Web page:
3. The Rock. Employees have trusted you with some bad stuff about themselves in the past. You listened, offered advice and then most importantly, locked it down.  You didn't talk to other employees and just as importantly, didn't share the info with their boss, other senior team members in your unit, etc.  As a result, employees talk. You've got a reputation as someone that can be trusted, even though the employees who share that opinion never talk about what they shared with you.

HR pros earn their reps with results - either negative or positive - when employees choose to trust them. Like the rest of the human race, some HR pros are great building and maintaining trust, some aren't.

My advice for any HR pro is to develop a quick script to share with any employee that approaches you and tells you they're about to go deep.  My favorite is something related to confidentiality that suggests, "if you're asking for confidentiality, I can tell you I can deliver that with the exception of things that are legal issues or would negatively impact our business."

My experience is that the best HR pros usually have quite a bit of stuff on lockdown.  Do employees trust you?  That's a fair question any HR pro should ask themselves.

 


What Part of the Normal American Workplace Will Be Most Impacted by #metoo?

There's a ton of good that's come from the daily breaking news associated with the #metoo movement.  Creeps everywhere are being held responsible for their behavior, and society in general seems to have a higher awareness for what's appropriate and what's not.  There's a lot of details in between, but the one I spend the most time thinking about is the following:

When does the #metoo movement hold common day, ordinary creeps accountable Work deep into the American workplace, where there's no media coverage of the proceedings?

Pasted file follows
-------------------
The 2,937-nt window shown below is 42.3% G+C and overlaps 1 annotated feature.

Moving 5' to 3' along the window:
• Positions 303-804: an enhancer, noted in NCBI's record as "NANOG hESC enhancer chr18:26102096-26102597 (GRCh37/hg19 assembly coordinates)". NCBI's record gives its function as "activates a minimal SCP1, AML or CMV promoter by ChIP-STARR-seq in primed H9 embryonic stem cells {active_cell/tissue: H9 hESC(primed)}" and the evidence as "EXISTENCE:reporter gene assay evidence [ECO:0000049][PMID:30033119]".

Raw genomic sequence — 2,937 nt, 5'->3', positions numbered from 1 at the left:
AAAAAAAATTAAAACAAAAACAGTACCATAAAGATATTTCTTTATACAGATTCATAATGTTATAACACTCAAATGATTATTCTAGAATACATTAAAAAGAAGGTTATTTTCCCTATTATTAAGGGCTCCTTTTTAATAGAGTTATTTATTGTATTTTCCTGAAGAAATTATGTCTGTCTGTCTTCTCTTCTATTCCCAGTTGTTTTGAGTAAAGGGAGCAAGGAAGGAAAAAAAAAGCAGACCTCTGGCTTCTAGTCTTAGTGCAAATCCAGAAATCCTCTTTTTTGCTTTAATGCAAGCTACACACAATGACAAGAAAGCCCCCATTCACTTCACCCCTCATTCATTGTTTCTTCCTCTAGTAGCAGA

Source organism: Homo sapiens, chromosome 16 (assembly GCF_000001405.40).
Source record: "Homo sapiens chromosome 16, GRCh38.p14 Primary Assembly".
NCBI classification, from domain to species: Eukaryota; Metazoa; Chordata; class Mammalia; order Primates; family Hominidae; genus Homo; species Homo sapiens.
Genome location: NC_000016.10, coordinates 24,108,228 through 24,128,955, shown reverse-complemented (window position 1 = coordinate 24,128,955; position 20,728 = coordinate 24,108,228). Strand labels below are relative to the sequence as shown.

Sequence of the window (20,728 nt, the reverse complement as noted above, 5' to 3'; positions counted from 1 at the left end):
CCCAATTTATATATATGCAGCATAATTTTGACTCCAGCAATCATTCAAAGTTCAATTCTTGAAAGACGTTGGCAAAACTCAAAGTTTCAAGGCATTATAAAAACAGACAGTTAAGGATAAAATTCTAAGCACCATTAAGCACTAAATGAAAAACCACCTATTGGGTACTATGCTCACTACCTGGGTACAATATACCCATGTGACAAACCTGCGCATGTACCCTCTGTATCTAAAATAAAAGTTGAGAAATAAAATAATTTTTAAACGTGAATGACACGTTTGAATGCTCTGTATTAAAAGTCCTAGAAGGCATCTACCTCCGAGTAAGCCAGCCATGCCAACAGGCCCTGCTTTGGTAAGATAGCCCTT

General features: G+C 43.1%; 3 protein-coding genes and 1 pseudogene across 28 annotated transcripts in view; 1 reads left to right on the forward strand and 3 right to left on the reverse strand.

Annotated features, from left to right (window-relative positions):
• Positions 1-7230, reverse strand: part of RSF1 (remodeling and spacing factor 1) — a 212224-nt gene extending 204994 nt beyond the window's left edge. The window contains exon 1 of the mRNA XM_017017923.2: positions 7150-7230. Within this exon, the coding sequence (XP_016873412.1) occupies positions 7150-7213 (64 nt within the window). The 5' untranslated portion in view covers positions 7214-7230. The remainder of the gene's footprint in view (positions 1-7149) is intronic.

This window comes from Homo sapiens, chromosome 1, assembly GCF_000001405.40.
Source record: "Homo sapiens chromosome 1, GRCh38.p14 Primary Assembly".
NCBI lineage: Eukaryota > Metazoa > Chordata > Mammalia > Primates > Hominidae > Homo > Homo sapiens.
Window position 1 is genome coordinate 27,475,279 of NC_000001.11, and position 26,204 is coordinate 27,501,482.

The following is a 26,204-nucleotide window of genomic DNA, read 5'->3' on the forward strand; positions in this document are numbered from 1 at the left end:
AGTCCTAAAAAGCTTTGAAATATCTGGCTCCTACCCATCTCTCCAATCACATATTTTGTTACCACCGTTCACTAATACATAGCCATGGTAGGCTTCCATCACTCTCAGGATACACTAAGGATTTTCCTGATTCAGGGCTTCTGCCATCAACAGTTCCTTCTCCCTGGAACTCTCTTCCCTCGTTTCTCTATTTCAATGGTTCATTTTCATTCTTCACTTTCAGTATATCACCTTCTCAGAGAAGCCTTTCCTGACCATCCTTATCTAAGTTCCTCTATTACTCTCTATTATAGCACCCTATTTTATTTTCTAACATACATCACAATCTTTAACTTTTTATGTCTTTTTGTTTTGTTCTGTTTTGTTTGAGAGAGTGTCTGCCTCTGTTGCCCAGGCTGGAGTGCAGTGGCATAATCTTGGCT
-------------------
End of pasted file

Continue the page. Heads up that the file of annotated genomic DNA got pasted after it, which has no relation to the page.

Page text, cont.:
I'm not sure I know the answer. For all of the good that's come out of the #metoo proceedings, it's still murky how the ordinary American workplace will be impacted.  Awareness is great, but the true creeps can keep on giving the creepers to all around them at the soft drink distributor in Peoria, IL.  There's no media to report on those stories, and without the positive impact/protection of coverage, many impacted by harassment are less likely to report.

The industry that might have the most potential for a #metoo movement aware from media coverage?  It might be your local restaurant.  Here's more from the New York Times:

"Restaurants are like pirate ships. Each has its own code, with distinct values and rules. Some crews are kind, supportive and disciplined, relatively speaking. Others are angry, surly, misogynistic and drunk. New crew members quickly fit in, or jump ship. Like pirate crews, restaurant staffs are cohesive societies, but they aren’t big on transparency, and it’s hard for outsiders to know what’s happening.

Fifty years ago, when nobody cared what went on in restaurant kitchens except health inspectors and tax collectors, acting like pirates was probably a useful skill. Today, though, it is outmoded.

Customers may enjoy the occasional sample of salty pirate speech, but they also care about the inner workings of kitchens. They know the names of the chef, the sous-chef, the pastry chef, the head bartender. They’ve watched TV documentaries about the creative process behind trout roe in little cups made of pig’s blood. They’ve heard many chefs talk on many occasions about certain kinds of ethical behavior, having mostly to do with livestock.

Something has gone grotesquely wrong when chefs brag that the chickens they buy lived happy, stress-free lives, but can’t promise us that the women they employ aren’t being assaulted in the storage room."

I'd encourage all to go read the NYT piece.  There have been celebrity chefs who have been taken down my #metoo, but the vast majority of the industry isn't driven by celebrity chefs.